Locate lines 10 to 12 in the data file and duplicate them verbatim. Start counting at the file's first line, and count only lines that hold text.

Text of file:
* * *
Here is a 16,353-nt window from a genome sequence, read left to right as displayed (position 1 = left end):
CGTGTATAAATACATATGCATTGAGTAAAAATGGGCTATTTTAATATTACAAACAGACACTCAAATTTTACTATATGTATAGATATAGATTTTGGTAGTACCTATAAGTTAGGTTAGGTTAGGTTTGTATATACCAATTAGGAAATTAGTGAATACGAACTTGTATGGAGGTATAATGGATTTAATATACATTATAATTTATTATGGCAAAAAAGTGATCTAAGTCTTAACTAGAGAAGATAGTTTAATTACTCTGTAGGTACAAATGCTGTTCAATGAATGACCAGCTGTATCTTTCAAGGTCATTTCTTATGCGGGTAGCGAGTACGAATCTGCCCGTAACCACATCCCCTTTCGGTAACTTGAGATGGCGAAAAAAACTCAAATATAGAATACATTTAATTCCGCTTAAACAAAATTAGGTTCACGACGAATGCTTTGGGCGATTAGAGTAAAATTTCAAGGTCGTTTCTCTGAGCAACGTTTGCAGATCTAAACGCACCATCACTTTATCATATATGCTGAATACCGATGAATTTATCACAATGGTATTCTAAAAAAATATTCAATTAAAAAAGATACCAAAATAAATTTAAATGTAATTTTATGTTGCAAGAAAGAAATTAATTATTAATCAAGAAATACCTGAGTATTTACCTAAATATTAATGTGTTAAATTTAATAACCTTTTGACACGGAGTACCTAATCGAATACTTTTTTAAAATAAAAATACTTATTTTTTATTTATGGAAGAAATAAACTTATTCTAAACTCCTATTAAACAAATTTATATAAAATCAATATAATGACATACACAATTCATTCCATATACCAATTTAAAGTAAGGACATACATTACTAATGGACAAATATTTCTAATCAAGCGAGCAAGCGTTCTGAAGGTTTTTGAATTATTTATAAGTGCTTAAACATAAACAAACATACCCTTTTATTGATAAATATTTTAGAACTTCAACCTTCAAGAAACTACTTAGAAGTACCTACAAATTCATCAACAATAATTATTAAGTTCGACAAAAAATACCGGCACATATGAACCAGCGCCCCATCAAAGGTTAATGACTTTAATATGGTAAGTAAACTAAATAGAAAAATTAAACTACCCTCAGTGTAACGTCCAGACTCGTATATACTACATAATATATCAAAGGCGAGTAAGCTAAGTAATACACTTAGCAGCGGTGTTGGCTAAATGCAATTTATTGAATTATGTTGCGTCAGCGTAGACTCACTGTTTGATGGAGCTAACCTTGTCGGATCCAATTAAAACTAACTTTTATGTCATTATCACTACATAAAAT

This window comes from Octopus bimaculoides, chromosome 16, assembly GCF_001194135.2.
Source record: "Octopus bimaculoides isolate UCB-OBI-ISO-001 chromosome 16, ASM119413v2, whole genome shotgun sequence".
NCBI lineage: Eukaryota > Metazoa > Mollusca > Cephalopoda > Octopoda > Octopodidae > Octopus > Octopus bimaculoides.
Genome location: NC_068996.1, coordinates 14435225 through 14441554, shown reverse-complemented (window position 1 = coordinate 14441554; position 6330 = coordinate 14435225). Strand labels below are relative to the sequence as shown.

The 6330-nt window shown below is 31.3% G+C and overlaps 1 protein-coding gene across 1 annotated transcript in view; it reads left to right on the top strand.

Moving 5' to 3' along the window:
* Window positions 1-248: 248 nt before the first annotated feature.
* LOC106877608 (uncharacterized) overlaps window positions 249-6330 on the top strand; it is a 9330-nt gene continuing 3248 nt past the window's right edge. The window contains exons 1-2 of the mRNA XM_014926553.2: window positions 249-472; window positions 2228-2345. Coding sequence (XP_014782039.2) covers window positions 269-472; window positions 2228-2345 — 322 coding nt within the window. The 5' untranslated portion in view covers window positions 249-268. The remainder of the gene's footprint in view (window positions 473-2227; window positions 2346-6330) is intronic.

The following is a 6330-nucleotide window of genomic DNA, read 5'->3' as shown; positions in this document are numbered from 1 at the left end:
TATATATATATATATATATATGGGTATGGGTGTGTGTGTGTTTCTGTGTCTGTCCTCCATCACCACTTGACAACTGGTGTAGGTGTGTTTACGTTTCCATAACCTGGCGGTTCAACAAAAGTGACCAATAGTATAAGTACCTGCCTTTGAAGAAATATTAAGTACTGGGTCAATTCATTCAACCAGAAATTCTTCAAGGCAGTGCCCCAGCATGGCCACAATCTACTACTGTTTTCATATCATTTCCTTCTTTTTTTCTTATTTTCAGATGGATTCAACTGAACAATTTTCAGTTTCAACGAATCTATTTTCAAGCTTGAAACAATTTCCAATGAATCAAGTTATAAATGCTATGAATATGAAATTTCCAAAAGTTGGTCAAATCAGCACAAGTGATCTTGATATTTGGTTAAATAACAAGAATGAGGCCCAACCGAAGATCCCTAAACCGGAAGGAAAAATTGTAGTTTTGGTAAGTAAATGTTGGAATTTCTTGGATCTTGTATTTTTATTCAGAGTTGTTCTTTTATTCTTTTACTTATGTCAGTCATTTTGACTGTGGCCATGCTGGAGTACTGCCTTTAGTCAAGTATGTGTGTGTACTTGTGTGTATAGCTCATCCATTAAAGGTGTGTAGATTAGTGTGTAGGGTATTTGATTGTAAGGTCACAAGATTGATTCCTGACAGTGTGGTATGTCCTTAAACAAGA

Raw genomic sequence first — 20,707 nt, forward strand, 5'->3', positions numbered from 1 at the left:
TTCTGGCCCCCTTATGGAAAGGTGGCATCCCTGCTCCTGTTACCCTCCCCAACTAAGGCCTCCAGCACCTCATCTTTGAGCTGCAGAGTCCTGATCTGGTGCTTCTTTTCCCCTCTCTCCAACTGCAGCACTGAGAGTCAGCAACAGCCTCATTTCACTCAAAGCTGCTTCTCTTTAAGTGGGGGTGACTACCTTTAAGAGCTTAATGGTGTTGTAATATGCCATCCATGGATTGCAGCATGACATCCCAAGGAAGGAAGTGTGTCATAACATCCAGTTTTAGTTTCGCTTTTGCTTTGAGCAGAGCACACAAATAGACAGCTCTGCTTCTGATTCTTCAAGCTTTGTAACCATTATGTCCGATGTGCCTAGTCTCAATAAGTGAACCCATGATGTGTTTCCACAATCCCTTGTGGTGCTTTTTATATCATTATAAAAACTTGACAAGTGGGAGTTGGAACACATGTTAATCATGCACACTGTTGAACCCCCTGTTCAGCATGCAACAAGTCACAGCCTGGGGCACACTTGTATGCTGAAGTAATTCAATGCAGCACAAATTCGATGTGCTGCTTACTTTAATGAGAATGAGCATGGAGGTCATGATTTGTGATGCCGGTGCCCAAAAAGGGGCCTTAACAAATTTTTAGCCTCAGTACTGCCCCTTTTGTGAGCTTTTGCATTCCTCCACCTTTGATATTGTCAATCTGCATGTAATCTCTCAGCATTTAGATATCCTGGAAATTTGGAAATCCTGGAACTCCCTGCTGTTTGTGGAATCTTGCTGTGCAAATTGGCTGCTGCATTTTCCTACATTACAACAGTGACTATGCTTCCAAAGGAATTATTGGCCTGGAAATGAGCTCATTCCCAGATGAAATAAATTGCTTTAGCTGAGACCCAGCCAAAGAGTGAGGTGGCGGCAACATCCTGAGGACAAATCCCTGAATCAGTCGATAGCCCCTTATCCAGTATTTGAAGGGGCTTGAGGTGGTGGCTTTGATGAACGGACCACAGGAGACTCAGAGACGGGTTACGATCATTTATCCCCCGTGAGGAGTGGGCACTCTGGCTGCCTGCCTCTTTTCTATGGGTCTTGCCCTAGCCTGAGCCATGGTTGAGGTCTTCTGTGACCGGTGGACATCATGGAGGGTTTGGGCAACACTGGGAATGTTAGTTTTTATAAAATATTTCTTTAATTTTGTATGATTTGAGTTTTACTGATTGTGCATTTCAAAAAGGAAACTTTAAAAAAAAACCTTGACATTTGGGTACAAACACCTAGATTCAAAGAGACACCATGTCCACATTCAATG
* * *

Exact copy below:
* LOC106877608 (uncharacterized) overlaps window positions 249-6330 on the top strand; it is a 9330-nt gene continuing 3248 nt past the window's right edge. The window contains exons 1-2 of the mRNA XM_014926553.2: window positions 249-472; window positions 2228-2345. Coding sequence (XP_014782039.2) covers window positions 269-472; window positions 2228-2345 — 322 coding nt within the window. The 5' untranslated portion in view covers window positions 249-268. The remainder of the gene's footprint in view (window positions 473-2227; window positions 2346-6330) is intronic.

The following is a 6330-nucleotide window of genomic DNA, read 5'->3' as shown; positions in this document are numbered from 1 at the left end:
TATATATATATATATATATATGGGTATGGGTGTGTGTGTGTTTCTGTGTCTGTCCTCCATCACCACTTGACAACTGGTGTAGGTGTGTTTACGTTTCCATAACCTGGCGGTTCAACAAAAGTGACCAATAGTATAAGTACCTGCCTTTGAAGAAATATTAAGTACTGGGTCAATTCATTCAACCAGAAATTCTTCAAGGCAGTGCCCCAGCATGGCCACAATCTACTACTGTTTTCATATCATTTCCTTCTTTTTTTCTTATTTTCAGATGGATTCAACTGAACAATTTTCAGTTTCAACGAATCTATTTTCAAGCTTGAAACAATTTCCAATGAATCAAGTTATAAATGCTATGAATATGAAATTTCCAAAAGTTGGTCAAATCAGCACAAGTGATCTTGATATTTGGTTAAATAACAAGAATGAGGCCCAACCGAAGATCCCTAAACCGGAAGGAAAAATTGTAGTTTTGGTAAGTAAATGTTGGAATTTCTTGGATCTTGTATTTTTATTCAGAGTTGTTCTTTTATTCTTTTACTTATGTCAGTCATTTTGACTGTGGCCATGCTGGAGTACTGCCTTTAGTCAAGTATGTGTGTGTACTTGTGTGTATAGCTCATCCATTAAAGGTGTGTAGATTAGTGTGTAGGGTATTTGATTGTAAGGTCACAAGATTGATTCCTGACAGTGTGGTATGTCCTTAAACAAGA